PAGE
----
Senatory Poll
Pier Goodmann
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Folly Beach Pedestrian Safety

In the past 12 months, Folly Beach has seen the tragic death of Samantha Hutchinson and several other accidents involving pedestrians and automobiles. We must work to make Folly Beach safer.

Pedestrian Safety Must Be a Priority

Pedestrian safety is not just a concern but a responsibility shared by all. From city officials to the general public, everyone has a role to play. By adopting proven strategies, leveraging grants, and fostering a culture of safety, Folly Beach can take proactive steps to ensure that our streets are safer for everyone.

Perception of Safety Impacts Tourism

Tourist destinations like Folly Beach must be able to provide a safe environment to visitors. In fact, women list Safety and their number one factor when choosing a vacation/vacation destination.

SCDOT Reports These Trends in Pedestrian Fatalities

  • Most pedestrian fatalities occur at night, emphasizing the need for well-lit streets and crosswalks.
  • A notable proportion of these fatalities are taking place in locations without sidewalks, underscoring the importance of pedestrian infrastructure.

Unfortunately, Folly Beach has many areas that meet the criteria listed above. Along with the Arctic Avenue Plan, we need to be proactive in our approach toward addressing locations on the island that contribute to potential pedestrian safety issues.

I Will Work to Implement Proactive Measures Designed to Improve Pedestrian Safety on Folly Beach

  • Slowing Down Motor Vehicles Where Pedestrians are Present: The faster a vehicle is traveling, the higher the risk of it killing someone it strikes. This risk grows from just 10% at 23 miles per hour (mph) to 90% at 58 mph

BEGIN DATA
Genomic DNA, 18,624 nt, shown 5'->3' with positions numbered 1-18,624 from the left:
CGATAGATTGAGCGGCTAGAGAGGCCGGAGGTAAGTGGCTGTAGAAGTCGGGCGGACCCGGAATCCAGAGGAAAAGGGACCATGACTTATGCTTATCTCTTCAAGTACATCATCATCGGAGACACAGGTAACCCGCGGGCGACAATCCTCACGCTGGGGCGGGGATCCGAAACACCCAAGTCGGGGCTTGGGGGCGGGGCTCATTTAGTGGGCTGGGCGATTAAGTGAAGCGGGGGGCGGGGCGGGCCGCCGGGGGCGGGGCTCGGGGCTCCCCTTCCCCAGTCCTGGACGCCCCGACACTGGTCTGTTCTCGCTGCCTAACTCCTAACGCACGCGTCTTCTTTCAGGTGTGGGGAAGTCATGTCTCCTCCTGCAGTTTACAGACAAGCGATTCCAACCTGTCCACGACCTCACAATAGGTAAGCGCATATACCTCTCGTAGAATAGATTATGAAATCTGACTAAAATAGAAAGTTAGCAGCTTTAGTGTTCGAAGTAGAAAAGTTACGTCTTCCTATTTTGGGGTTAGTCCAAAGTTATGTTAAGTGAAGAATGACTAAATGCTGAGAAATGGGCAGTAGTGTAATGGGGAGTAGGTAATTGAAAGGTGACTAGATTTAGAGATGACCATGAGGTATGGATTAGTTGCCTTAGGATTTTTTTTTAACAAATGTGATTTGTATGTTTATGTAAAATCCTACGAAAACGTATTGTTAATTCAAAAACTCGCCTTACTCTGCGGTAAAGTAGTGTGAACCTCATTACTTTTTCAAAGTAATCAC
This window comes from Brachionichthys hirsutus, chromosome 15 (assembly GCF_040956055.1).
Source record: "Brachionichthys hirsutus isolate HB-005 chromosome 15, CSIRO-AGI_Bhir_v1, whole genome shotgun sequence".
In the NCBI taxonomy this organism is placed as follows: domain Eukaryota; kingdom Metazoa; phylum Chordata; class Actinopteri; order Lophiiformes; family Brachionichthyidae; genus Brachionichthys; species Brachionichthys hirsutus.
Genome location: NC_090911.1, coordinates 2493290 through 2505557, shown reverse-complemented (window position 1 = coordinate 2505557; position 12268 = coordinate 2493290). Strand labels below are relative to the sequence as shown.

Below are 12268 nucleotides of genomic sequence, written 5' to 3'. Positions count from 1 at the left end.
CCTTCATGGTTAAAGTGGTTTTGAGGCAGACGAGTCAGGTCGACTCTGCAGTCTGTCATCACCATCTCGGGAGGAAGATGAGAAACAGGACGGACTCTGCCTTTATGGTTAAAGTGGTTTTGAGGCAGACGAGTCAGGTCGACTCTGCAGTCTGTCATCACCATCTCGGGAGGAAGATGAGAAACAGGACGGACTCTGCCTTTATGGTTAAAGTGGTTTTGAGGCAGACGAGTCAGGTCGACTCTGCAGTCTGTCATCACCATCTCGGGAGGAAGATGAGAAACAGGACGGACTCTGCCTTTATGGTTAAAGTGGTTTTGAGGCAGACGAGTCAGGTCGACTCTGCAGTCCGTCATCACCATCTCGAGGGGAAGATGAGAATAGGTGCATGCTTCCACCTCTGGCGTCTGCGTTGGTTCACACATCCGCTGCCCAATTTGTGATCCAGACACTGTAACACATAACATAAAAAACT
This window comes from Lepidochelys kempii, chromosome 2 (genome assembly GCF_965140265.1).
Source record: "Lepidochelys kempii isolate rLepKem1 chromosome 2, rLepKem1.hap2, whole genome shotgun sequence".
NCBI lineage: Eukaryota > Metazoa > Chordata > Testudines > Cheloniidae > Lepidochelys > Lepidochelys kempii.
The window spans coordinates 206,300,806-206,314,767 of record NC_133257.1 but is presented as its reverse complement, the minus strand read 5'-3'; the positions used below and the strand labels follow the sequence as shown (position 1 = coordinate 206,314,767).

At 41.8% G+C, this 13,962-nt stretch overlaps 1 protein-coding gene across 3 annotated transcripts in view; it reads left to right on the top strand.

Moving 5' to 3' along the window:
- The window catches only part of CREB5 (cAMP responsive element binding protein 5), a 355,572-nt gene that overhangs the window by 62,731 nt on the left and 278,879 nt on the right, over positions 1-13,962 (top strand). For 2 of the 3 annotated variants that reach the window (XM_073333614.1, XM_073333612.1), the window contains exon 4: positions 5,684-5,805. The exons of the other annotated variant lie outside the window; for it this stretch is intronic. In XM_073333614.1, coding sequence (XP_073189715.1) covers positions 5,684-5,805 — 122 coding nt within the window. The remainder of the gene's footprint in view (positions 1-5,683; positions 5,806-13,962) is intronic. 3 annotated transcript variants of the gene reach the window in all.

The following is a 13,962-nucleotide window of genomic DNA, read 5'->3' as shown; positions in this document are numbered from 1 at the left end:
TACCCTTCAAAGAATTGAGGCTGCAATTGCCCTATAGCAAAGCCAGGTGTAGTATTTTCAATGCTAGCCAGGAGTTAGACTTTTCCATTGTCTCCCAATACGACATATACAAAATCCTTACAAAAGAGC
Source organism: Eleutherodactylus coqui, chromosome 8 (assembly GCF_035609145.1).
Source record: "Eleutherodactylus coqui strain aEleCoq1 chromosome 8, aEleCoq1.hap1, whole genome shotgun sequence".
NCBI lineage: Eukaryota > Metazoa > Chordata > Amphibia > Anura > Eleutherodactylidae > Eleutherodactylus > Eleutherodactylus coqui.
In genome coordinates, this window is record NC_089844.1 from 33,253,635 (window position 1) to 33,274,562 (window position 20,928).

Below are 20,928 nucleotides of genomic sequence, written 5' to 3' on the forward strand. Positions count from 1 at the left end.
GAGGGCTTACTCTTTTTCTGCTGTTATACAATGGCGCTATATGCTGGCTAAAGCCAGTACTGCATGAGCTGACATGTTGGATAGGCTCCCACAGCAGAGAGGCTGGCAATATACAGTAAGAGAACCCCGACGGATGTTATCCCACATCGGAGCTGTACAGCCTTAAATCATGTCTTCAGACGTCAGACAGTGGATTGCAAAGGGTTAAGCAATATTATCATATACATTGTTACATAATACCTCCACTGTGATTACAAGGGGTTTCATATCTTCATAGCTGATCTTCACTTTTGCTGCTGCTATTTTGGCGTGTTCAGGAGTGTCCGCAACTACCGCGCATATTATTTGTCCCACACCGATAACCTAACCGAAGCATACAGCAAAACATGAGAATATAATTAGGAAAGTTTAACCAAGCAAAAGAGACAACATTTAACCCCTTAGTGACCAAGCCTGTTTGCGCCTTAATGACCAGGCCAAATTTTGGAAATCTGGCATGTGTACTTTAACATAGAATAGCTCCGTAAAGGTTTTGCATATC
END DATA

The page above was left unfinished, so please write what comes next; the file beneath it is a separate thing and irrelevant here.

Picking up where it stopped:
• Work to increase the enforcement of rules regarding motorist yielding to pedestrians
  • Installing more sidewalks
  • Add Pedestrian Hybrid Beacons to popular crossing areas: They allow pedestrians to activate a series of warning and stop beacons for drivers
  • Add Rectangular Rapid Flashing Beacons at island crossings throughout the island: (RRFB) are active (user-actuated) or passive (automated detection) amber light-emitting diodes (LEDs) that use an irregular flash pattern at mid-block or uncontrolled crossing locations. These have been found to significantly increase driver yielding behavior.
  • Ensuring well-lit streets
  • Add Leading Pedestrian Intervals (LPIs) at signalized intersections allowing pedestrians to walk, usually three to four seconds, before vehicles get a green signal to turn left or right

Funding for These Initiatives

While none of the solutions are free, the United States Department of Transportation list a number of funding and grant opportunities that can be utilized to offset the cost to Folly Beach. Money that can be utilized to fund:

  • Sidewalk installations
  • Traffic Calming Areas
  • Crosswalk enhancements
  • Pedestrian signals

One accident is too many. As a member of the Folly Beach City Council, I will listen to resident concerns and work towards implementing solutions that make the island safer for residents and our guests.

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